Tech

May 31, 2012

NASA seeks early stage innovations for space technologies from U.S. universities

NASA is seeking proposals from accredited U.S. universities focused on innovative, early-stage space technologies that will improve shielding from space radiation, spacecraft thermal management and optical systems.

Each of these technology areas requires dramatic improvements over existing capabilities for future science and human exploration missions. Early stage, or low technology readiness level concepts, could mature into tools that solve the hard challenges facing future NASA missions. Researchers should propose unique, disruptive or transformational space technologies that address the specific topics described in this new solicitation.

“Both science and human deep space missions pose serious challenges that require new, innovative technological solutions,” said Space Technology Program Director Michael Gazarik at NASA Headquarters in Washington. “Radiation, thermal management and optical systems were all identified in the National Research Council’s report on NASA Space Technology Roadmaps as priority research areas. This call seeks new ideas in these areas.”

Space radiation poses a known danger to the health of astronauts. NASA is seeking proposals in the area of active radiation shielding (such as “shields” of electromagnetic force fields surrounding a spacecraft to block incoming radiation) or new, multifunction materials that are superior to those that exist today are sought. NASA also is interested in new technologies for active monitoring and read-out of radiation levels astronauts receive during long space trips.

Current space technology for thermal management of fuels in space is limited. NASA is seeking early-stage technologies to improve ways spacecraft fuel tanks and in-space filling stations store cryogenic (very low temperature) propellants, such as hydrogen, over long periods of time and distances. NASA also is seeking novel, low-TRL heat rejection technologies which operate reliably and efficiently over a wide range of thermal conditions.

The next generation of lightweight mirrors and telescopes requires advanced optical systems. NASA is seeking advancement of early-stage active wavefront sensing and control system technologies that enable deployable, large aperture space-based observatories; technologies which enable cost-effective development of grazing-incidence optical systems; and novel techniques to focus and detect X-ray photons and other high-energy particles.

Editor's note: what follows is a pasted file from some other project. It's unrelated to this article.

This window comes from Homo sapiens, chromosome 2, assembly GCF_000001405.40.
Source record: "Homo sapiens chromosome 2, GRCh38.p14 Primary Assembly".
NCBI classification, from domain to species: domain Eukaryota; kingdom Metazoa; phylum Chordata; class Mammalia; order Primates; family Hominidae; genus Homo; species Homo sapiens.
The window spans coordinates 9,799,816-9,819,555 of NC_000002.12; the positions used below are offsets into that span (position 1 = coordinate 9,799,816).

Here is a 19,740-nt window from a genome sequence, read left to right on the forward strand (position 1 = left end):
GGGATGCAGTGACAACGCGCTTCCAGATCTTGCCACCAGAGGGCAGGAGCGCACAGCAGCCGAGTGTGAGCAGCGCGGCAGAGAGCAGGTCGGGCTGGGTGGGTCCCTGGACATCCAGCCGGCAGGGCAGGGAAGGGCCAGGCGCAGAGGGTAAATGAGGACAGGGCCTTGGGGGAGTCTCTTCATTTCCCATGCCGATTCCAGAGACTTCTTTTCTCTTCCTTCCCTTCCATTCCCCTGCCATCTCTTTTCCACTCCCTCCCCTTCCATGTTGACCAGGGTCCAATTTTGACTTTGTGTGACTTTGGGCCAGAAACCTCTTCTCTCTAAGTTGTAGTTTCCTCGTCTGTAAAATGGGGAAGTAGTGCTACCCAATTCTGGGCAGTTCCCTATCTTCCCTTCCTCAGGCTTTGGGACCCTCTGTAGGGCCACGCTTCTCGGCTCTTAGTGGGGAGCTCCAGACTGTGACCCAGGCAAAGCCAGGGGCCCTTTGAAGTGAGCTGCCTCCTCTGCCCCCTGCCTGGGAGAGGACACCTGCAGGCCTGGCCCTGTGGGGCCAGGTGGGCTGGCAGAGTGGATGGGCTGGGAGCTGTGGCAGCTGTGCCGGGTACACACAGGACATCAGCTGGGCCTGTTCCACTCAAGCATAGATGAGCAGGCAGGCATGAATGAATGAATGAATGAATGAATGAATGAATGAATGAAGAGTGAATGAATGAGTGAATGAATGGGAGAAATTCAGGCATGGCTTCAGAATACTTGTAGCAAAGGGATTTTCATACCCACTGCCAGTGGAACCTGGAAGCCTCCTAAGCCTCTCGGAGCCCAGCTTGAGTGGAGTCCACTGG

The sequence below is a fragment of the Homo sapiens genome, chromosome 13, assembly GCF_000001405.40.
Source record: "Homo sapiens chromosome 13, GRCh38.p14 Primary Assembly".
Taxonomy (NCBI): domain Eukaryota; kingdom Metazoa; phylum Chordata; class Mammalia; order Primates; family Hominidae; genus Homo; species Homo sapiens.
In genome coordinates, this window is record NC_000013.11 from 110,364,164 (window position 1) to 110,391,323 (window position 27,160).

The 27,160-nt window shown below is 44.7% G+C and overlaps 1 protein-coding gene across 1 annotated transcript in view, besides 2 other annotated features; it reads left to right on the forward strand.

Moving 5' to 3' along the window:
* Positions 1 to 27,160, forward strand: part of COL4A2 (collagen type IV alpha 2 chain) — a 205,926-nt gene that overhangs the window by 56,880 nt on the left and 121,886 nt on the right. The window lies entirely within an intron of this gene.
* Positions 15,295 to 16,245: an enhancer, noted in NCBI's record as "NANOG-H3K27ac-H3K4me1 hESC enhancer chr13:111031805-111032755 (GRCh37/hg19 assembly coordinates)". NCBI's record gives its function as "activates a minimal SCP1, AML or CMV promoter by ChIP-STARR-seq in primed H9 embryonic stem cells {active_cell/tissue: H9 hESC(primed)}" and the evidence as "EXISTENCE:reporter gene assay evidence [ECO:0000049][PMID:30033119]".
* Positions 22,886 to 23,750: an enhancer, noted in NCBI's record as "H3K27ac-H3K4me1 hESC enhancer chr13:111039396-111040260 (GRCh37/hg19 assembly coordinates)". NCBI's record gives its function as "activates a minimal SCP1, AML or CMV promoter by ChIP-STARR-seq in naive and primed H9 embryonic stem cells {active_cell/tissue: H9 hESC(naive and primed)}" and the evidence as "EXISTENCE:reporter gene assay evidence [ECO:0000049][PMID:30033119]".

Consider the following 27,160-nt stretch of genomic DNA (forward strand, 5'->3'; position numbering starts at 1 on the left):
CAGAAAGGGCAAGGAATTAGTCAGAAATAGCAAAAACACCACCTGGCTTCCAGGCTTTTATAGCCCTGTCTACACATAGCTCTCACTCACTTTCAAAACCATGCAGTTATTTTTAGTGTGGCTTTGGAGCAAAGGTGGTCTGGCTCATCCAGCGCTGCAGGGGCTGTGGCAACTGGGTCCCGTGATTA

NASA expects to make approximately 10 awards this fall, based on the merit of proposals received. The awards will be made for one year, with an additional year of research possible. The typical annual award value is expected to be approximately $250,000. Second year funding will be contingent on the availability of appropriated funds and technical progress. Only accredited U.S. universities may submit proposals to this solicitation. Notices of intent are due by June 21, 2012, with proposals due July 12.

To view the Early Stage Innovation NASA Research Announcement and information for submitting proposals, visit http://go.usa.gov/P31.

The solicitation is a part of NASA’s Space Technology Program, managed by the Office of the Chief Technologist.

 




All of this week's top headlines to your email every Friday.


 
 

 
NASA/Boeing image

NASA wraps up first green aviation tests on Boeing ecoDemonstrator

NASA/Boeing image NASA’s recent green aviation tests included the Active Flow Control Enhanced Vertical Tail Flight Experiment, for which 31 tiny devices called sweeping jet actuators were installed on the tail of a Boein...
 
 
onr-locust

LOCUST: Autonomous, swarming UAVs fly into the future

A new era in autonomy and unmanned systems for naval operations is on the horizon, as officials at the¬†Office of Naval Research announced April 14 recent technology demonstrations of swarming unmanned aerial vehicles (UAVs) ‚Ä...
 
 
NASA photograph by Ken Ulbrich

Second X-56A MUTT makes first flight

NASA photograph by Ken Ulbrich NASA researchers are using the X-56A, a low-cost, modular, remotely piloted aerial vehicle, to explore the behavior of lightweight, flexible aircraft structures. Researchers at NASA’s Armstrong ...
 

 
Air Force photograph by Rebecca Amber

Schaefer takes command of 412th Test Wing

Air Force photograph by Rebecca Amber Maj. Gen. Arnold Bunch Jr., Air Force Test Center commander (left), presents the 412th Test Wing guidon to Brig. Gen. Carl Schaefer signifying the beginning of his new command at the 412th ...
 
 

NASA creates partnership to advance composite materials for aircraft of future

NASA has established a public-private partnership with five organizations to advance knowledge about composite materials that could improve the performance of future aircraft. Composites are innovative new materials for building aircraft that can enhance strength while remaining lightweight. The agency selected the National Institute of Aerospace in Hampton, Va., to manage administration of the...
 
 

NASA awards IT contracts to 118 small, disadvantaged businesses

NASA has awarded 118 contracts to small, disadvantaged businesses under Solutions for Enterprise-Wide Procurement (SEWP V), a multi-award Government-Wide Acquisition Contract vehicle focused on information technology products and product-based services. Of these SEWP V contracts, 14 were awarded to businesses operating in historically underutilized business zones, 25 contracts were awarded to b...
 




0 Comments


Be the first to comment!


Leave a Reply

Your email address will not be published. Required fields are marked *

You may use these HTML tags and attributes: <a href="" title=""> <abbr title=""> <acronym title=""> <b> <blockquote cite=""> <cite> <code> <del datetime=""> <em> <i> <q cite=""> <strike> <strong>